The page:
Australia’s agricultural supply was vital to Britain’s war effort. Contracts were secured to supply wool, wheat and meat to Britain. While primary producers prospered; there were shortages and price increases for many consumer goods in Australian cities.
Schools were a focus for morale-building and fundraising efforts throughout the war. News of the war was read out at school assemblies with particular attention to the actions of former students. Current students could help out in other ways. Fairs and fêtes were organised by churches, schools and clubs. In the cities, children raised money by doing jobs for their neighbours and in the country some passed on the profits from the pelts of rabbits and kangaroos they had shot:
Victoria's Education Department requested numerous times during the Great War of 1914-18 that its teachers and pupils collect a particular animal: the leech [...] One article explained why leeches were needed and how they were used: 'Leeches were beneficial in relieveing bruising as well as the pain in the back that accompanied pneumonia. Leeches were not fed before their application to patients. Once they had gorged themselves they were discarded...
- Dr Rosalie Triolo
Triolo, R 2010, 'How did you raise the money?' Approved and forbidden school fund-raising in the Great War', Agora Vol.45, No.2
The History Teacher's Association of Victoria (in conjunction with the Department of Education and Training) publishes Agora four times a year.
The Red Cross organised the manufacture and supply of clothing and other home comforts to send to the troops. Textile factories had volunteers working to produce clothing for troops facing harsh northern hemisphere winters:
Soon after the war began, women and girls were knitting socks, scarves and balaclavas, for the soldiers. They knitted at home, on trams, in churches. When they ran out of knitting needles, they made new ones from bicycle spokes: when they ran out of dye, they used onion skins and wattle bark; when they ran out of wool, they learnt to spin their own.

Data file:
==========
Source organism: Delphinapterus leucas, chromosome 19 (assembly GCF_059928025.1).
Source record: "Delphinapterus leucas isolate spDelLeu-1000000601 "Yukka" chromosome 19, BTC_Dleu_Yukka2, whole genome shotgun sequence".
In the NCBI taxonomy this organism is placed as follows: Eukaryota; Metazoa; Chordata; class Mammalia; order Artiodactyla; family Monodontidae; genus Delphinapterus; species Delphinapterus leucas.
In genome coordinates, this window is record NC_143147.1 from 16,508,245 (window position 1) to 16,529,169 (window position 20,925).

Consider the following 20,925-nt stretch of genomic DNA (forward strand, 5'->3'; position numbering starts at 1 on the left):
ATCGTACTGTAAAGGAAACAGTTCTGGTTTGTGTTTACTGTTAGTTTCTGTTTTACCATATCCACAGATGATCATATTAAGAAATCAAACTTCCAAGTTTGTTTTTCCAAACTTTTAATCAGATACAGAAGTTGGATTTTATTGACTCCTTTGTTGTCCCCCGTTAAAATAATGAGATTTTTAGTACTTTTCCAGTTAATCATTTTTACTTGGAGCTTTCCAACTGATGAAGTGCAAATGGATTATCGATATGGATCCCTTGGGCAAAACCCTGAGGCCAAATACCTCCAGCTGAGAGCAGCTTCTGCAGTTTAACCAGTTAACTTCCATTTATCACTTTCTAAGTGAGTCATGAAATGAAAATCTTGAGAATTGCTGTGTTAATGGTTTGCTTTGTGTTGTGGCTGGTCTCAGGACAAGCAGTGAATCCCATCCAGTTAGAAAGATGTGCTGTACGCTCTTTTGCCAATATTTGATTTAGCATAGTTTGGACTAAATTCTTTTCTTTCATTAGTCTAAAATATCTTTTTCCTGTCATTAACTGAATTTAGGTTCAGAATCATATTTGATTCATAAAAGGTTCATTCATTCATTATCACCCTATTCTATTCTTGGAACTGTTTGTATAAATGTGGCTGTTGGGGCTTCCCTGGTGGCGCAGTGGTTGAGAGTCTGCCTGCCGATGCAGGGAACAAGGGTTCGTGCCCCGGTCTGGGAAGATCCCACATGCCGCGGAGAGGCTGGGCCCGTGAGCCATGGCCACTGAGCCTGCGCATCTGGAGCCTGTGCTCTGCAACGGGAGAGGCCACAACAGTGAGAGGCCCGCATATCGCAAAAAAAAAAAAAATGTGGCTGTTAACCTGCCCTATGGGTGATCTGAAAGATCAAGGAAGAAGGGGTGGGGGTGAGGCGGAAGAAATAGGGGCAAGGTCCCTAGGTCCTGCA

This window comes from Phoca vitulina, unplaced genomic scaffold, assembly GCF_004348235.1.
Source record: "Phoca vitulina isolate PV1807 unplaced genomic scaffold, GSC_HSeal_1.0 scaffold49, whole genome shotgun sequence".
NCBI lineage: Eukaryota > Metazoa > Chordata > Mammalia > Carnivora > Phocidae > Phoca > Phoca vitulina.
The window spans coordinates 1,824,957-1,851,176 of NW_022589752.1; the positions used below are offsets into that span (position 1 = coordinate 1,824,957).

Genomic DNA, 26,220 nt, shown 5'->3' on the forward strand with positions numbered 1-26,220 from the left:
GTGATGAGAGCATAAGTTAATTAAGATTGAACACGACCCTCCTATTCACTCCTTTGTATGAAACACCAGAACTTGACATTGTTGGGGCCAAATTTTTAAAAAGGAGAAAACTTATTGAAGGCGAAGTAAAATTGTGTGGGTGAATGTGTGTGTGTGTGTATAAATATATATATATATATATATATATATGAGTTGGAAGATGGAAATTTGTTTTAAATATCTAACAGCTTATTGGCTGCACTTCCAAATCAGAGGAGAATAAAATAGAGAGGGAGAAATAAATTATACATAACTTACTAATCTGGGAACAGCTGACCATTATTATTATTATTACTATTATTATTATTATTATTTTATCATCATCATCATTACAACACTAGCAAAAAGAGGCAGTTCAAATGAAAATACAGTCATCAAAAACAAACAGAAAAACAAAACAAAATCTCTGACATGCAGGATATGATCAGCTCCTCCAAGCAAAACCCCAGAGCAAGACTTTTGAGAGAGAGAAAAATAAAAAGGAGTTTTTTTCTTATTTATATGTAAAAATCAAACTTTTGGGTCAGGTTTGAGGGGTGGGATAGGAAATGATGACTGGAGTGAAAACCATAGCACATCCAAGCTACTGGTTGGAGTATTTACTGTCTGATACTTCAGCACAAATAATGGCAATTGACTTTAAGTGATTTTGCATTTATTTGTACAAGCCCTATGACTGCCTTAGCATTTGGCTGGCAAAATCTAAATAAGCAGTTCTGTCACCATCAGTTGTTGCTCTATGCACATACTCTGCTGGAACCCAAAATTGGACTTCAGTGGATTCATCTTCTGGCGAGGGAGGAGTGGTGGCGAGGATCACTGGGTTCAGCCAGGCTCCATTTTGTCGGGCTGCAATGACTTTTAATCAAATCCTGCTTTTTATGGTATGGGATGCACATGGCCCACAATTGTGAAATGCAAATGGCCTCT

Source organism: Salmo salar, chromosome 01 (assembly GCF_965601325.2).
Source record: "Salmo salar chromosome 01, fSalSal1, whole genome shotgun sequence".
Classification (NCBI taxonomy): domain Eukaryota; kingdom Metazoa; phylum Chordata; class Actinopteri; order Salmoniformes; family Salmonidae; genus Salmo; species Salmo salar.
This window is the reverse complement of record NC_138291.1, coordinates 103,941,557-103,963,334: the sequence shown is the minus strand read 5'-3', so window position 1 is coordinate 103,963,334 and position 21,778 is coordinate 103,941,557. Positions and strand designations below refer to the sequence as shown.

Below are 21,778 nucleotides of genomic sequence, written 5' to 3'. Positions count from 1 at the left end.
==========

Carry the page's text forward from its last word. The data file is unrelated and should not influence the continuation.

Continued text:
- Jan Bassett
Bassett, J 1983, The home front, 1914-1918, Oxford University Press, Melbourne, Vic.
These ‘busy bees’ and fundraising drives were only the brighter side to many tensions at home. Most of these could be traced to a growing casualty list and the conscription debates. With numbers steadily falling after 1916, recruiting efforts became more aggressive.
Women offered to enlist and embark overseas for military service. The Australian Women’s Service Corps were prepared to serve in England and France as drivers, cooks and clerks. This would allow the men in these roles to fight on the front line. Their offer was not taken up by the Australian Department of Defence.
As much as many women wanted to take a more active role in contributing to the war effort, conservative social attitudes saw little progress made in terms of equality. Only female nurses served overseas - female doctors were not enlisted despite many applications. Some bypassed this sexism and paid their own fares to travel overseas and enrol in services like the Scottish Women’s Hospitals. Female participation in the workforce did increase during this time but mainly in clerical and service sectors.
Germans living in Australia were interned, as were men and women from Turkey, Austria and Bulgaria. Around 7000 were sent to camps where they ate war rations and worked on the country’s railways, roads and bush-clearing.
When news of the armistice reached Australia late in the day on November 11, 1918, celebrations in Melbourne were exuberant. The streets of Melbourne were thronged with crowds who climbed on trams, waved flags and made as much noise as they could with songs, firecrackers and musical instruments.